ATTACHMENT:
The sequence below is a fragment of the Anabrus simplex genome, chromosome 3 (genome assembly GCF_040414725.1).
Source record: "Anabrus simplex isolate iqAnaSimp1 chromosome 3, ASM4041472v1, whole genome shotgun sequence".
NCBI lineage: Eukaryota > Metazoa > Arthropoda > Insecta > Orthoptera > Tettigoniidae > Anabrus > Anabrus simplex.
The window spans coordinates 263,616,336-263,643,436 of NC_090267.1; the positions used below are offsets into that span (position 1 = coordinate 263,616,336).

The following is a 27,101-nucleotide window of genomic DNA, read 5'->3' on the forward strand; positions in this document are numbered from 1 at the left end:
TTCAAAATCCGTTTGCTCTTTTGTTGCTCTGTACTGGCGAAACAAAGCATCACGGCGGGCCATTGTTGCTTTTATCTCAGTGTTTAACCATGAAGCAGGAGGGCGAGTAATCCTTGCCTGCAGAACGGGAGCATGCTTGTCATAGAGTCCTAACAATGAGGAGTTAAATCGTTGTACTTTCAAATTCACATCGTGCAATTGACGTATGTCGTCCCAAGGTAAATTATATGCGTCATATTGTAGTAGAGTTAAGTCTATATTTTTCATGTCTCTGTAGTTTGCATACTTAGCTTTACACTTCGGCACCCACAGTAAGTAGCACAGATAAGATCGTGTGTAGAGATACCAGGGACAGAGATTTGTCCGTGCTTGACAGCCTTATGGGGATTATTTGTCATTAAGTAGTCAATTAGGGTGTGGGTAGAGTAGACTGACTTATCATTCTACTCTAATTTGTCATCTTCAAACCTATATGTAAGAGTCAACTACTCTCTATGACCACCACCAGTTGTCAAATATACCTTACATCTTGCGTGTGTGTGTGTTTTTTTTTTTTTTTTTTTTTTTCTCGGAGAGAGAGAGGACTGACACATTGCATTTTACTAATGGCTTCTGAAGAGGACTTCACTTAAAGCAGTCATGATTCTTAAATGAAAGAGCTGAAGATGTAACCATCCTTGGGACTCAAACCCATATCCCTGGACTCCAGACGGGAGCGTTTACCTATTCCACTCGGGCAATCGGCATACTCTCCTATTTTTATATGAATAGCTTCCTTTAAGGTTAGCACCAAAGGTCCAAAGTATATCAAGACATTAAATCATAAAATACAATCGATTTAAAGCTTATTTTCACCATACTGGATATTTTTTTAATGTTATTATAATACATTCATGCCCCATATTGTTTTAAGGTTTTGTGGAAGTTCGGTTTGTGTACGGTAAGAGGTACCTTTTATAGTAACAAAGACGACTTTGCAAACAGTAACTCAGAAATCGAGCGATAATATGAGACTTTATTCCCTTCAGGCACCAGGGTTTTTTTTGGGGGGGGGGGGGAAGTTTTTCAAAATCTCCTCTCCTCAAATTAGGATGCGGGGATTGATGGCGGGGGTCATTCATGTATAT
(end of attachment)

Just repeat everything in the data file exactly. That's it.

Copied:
The sequence below is a fragment of the Anabrus simplex genome, chromosome 3 (genome assembly GCF_040414725.1).
Source record: "Anabrus simplex isolate iqAnaSimp1 chromosome 3, ASM4041472v1, whole genome shotgun sequence".
NCBI lineage: Eukaryota > Metazoa > Arthropoda > Insecta > Orthoptera > Tettigoniidae > Anabrus > Anabrus simplex.
The window spans coordinates 263,616,336-263,643,436 of NC_090267.1; the positions used below are offsets into that span (position 1 = coordinate 263,616,336).

The following is a 27,101-nucleotide window of genomic DNA, read 5'->3' on the forward strand; positions in this document are numbered from 1 at the left end:
TTCAAAATCCGTTTGCTCTTTTGTTGCTCTGTACTGGCGAAACAAAGCATCACGGCGGGCCATTGTTGCTTTTATCTCAGTGTTTAACCATGAAGCAGGAGGGCGAGTAATCCTTGCCTGCAGAACGGGAGCATGCTTGTCATAGAGTCCTAACAATGAGGAGTTAAATCGTTGTACTTTCAAATTCACATCGTGCAATTGACGTATGTCGTCCCAAGGTAAATTATATGCGTCATATTGTAGTAGAGTTAAGTCTATATTTTTCATGTCTCTGTAGTTTGCATACTTAGCTTTACACTTCGGCACCCACAGTAAGTAGCACAGATAAGATCGTGTGTAGAGATACCAGGGACAGAGATTTGTCCGTGCTTGACAGCCTTATGGGGATTATTTGTCATTAAGTAGTCAATTAGGGTGTGGGTAGAGTAGACTGACTTATCATTCTACTCTAATTTGTCATCTTCAAACCTATATGTAAGAGTCAACTACTCTCTATGACCACCACCAGTTGTCAAATATACCTTACATCTTGCGTGTGTGTGTGTTTTTTTTTTTTTTTTTTTTTTTCTCGGAGAGAGAGAGGACTGACACATTGCATTTTACTAATGGCTTCTGAAGAGGACTTCACTTAAAGCAGTCATGATTCTTAAATGAAAGAGCTGAAGATGTAACCATCCTTGGGACTCAAACCCATATCCCTGGACTCCAGACGGGAGCGTTTACCTATTCCACTCGGGCAATCGGCATACTCTCCTATTTTTATATGAATAGCTTCCTTTAAGGTTAGCACCAAAGGTCCAAAGTATATCAAGACATTAAATCATAAAATACAATCGATTTAAAGCTTATTTTCACCATACTGGATATTTTTTTAATGTTATTATAATACATTCATGCCCCATATTGTTTTAAGGTTTTGTGGAAGTTCGGTTTGTGTACGGTAAGAGGTACCTTTTATAGTAACAAAGACGACTTTGCAAACAGTAACTCAGAAATCGAGCGATAATATGAGACTTTATTCCCTTCAGGCACCAGGGTTTTTTTTGGGGGGGGGGGGGAAGTTTTTCAAAATCTCCTCTCCTCAAATTAGGATGCGGGGATTGATGGCGGGGGTCATTCATGTATAT